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The perfect storm: Troy Warner aiming high in what will be his final season at BYU

Fred Warner has seen a great deal of success in his football career, and his younger brother, Troy Warner, hopes to realize at least some of that same success after incurring multiple setbacks

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Utah Utes wide receiver Raelon Singleton (11) has the ball knocked free by Brigham Young Cougars defensive back Troy Warner (1) in Provo on Saturday, Sept. 9, 2017.

Jeffrey D. Allred, Deseret News

PROVO — Remember Troy Warner?

For the some BYU fans, it’s been a while since the name even registered as a potential leader and perhaps even a star for the Cougar defense. But he’s still around, and more determined than ever to make the type of impact his recruiting profile and early returns within the BYU football program dictated.

“In my opinion, he’s playing the best ball he’s ever played... We’re counting on him and expect a lot from him this fall.” — BYU safeties coach Preston Hadley on Troy Warner

And BYU coach Kalani Sitake has noted a lot of it.

The Cougar head coach noted the determination shown through the early portion of spring practices to the media last week, highlighting the redshirt senior defensive back when asked which players have stood out to him so far.

“He’s stepped it up a lot, in terms of his game,” Sitake said. “So I’m just really excited about him.”

For Warner, it’s been a while since he first signed with BYU as a consensus 4-star prospect out of Mission Hills, California — a designation handed to only the elite prospects across the country. Like his older brother, Fred Warner, Troy Warner could have signed with just about anyone on the West Coast and elsewhere, and strongly considered signing with USC before resting on BYU.


Brigham Young defensive back Troy Warner (11) breaks up a pass intended for Boise State wide receiver Thomas Sperbeck (82) during the first half of an NCAA football game between Boise State and Brigham Young in Boise on Thursday, Oct. 20, 2016.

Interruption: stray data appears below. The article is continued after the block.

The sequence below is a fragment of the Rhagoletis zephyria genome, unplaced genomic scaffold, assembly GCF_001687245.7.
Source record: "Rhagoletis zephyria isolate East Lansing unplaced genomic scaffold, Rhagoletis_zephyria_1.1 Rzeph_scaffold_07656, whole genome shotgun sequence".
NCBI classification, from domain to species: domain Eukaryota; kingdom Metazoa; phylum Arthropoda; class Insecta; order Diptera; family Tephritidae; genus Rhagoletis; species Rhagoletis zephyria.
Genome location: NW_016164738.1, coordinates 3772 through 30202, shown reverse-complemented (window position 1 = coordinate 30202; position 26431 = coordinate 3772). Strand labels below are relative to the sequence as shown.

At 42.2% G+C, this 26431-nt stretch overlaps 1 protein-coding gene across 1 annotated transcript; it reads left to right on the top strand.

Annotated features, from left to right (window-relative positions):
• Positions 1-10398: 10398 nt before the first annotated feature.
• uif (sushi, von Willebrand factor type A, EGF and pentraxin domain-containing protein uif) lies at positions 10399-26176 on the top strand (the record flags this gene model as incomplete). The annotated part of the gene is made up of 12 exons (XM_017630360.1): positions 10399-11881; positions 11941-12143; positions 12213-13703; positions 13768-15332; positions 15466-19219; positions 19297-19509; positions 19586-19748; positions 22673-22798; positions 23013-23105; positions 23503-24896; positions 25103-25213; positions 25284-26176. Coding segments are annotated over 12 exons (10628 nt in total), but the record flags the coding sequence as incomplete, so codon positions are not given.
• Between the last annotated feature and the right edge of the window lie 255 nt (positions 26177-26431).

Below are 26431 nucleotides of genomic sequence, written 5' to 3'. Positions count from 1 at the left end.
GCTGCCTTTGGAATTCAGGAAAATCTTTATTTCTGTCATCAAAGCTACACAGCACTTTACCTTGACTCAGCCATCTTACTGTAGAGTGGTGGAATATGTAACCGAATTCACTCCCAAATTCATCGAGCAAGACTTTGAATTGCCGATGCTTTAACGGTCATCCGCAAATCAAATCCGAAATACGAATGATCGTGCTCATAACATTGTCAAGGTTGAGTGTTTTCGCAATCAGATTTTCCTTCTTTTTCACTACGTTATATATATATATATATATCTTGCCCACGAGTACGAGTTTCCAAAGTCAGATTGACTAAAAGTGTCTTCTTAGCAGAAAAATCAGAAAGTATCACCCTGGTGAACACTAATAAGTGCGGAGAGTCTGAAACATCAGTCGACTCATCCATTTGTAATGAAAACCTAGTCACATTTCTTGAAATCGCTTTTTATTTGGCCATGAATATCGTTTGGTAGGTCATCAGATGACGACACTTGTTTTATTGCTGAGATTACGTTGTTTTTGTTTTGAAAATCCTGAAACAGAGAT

Nick Wagner, Deseret News

During his initial season, Troy made an immediate impact, perhaps even one bigger than Fred, in being named a starter for the 2016 season at cornerback. The following 2017 season saw him expand his role, playing at various defensive positions until everything was derailed in late October courtesy of a lisfranc injury, which has caused complications in his play up until late during the 2019 season.

Several additional issues have surrounded the initial injury to his foot, including the damage of bones in the area of the injury and a major reaggravation just prior to the 2019 season, which left him on the sidelines until late in the year.

“It’s so frustrating when you experience injuries — especially the one I had,” Troy Warner said. “It’s lingered, and to be in a position where I can’t really help my team or myself — it’s just so frustrating.”

What hasn’t proven frustrating for Troy Warner has been watching Fred Warner’s success in the NFL.

Drafted in the third round in the 2018 NFL draft by the San Francisco 49ers, the former standout BYU linebacker has risen to become one of the premier defensive players in the league. Troy Warner has noted all of it and couldn’t be happier for the person he’s considered his role model since a very young age.

“It’s kind of surreal, honestly,” Troy Warner said of watching his older brother perform on Sundays. “... We’ve been best friends since I came out of the womb, and we’ve been competing since a very young age.”

Troy Warner speaks of competing with Fred in just about everything — sometimes leading to some minor scuffles, although he couldn’t be more grateful for everything big brother was and is to him to this day.

“I don’t think people realize just how big of a role model he was for me at such a young age,” Troy Warner said. “He always did things the right way and I just always wanted to follow in his lead.”

The intent for the 6-foot-1 200-pound senior safety now is quite obvious: continue following big brother to a big senior season and then hopefully to the NFL.

Doing as much won’t be easy, though, as time his time to show what he’s truly made of is now compressed to just one last season. But fortunately the early returns have proved impressive, with BYU safeties coach Preston Hadley lending praise.

“In my opinion, he’s playing the best ball he’s ever played,” Hadley said. “Just (considering) the work he’s put in and it makes sense. ... We’re counting on him and expect a lot from him this fall.”

Hadley needs Troy Warner to be at his best, given the graduation of many of his top safeties from a year ago. A lot voids have been left, and not just athletically, but in leadership, too, with the prospect of replacing 2019’s senior standouts, such as Austin Lee, a daunting prospect.

It’s all creating what could very well be deemed a perfect storm for Troy Warner to go out in top form at the conclusion of his senior season, although there’s still a lot of work ahead.

“I’m just hungry,” he concluded. “I have a lot to prove to myself and I’m determined to do it.”